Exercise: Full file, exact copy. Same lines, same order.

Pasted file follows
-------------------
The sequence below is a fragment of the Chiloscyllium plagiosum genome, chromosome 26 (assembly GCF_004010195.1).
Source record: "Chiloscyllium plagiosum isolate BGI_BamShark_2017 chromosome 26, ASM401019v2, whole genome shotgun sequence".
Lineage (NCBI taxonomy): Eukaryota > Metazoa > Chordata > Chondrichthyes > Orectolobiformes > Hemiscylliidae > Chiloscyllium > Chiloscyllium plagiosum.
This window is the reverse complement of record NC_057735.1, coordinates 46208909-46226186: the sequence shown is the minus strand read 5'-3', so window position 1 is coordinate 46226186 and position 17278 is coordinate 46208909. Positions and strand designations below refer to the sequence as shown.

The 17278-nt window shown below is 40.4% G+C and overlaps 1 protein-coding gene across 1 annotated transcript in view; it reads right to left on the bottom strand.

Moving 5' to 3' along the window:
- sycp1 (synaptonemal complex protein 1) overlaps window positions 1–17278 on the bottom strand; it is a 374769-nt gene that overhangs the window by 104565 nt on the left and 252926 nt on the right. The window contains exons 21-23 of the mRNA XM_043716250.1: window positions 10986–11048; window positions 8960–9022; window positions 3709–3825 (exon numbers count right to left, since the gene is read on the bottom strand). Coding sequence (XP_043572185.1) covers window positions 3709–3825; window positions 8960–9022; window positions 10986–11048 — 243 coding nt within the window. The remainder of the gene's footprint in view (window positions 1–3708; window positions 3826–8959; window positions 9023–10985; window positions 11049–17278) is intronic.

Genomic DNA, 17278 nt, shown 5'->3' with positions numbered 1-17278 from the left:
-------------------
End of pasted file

The sequence below is a fragment of the Chiloscyllium plagiosum genome, chromosome 26 (assembly GCF_004010195.1).
Source record: "Chiloscyllium plagiosum isolate BGI_BamShark_2017 chromosome 26, ASM401019v2, whole genome shotgun sequence".
Lineage (NCBI taxonomy): Eukaryota > Metazoa > Chordata > Chondrichthyes > Orectolobiformes > Hemiscylliidae > Chiloscyllium > Chiloscyllium plagiosum.
This window is the reverse complement of record NC_057735.1, coordinates 46208909-46226186: the sequence shown is the minus strand read 5'-3', so window position 1 is coordinate 46226186 and position 17278 is coordinate 46208909. Positions and strand designations below refer to the sequence as shown.

The 17278-nt window shown below is 40.4% G+C and overlaps 1 protein-coding gene across 1 annotated transcript in view; it reads right to left on the bottom strand.

Moving 5' to 3' along the window:
- sycp1 (synaptonemal complex protein 1) overlaps window positions 1–17278 on the bottom strand; it is a 374769-nt gene that overhangs the window by 104565 nt on the left and 252926 nt on the right. The window contains exons 21-23 of the mRNA XM_043716250.1: window positions 10986–11048; window positions 8960–9022; window positions 3709–3825 (exon numbers count right to left, since the gene is read on the bottom strand). Coding sequence (XP_043572185.1) covers window positions 3709–3825; window positions 8960–9022; window positions 10986–11048 — 243 coding nt within the window. The remainder of the gene's footprint in view (window positions 1–3708; window positions 3826–8959; window positions 9023–10985; window positions 11049–17278) is intronic.

Genomic DNA, 17278 nt, shown 5'->3' with positions numbered 1-17278 from the left: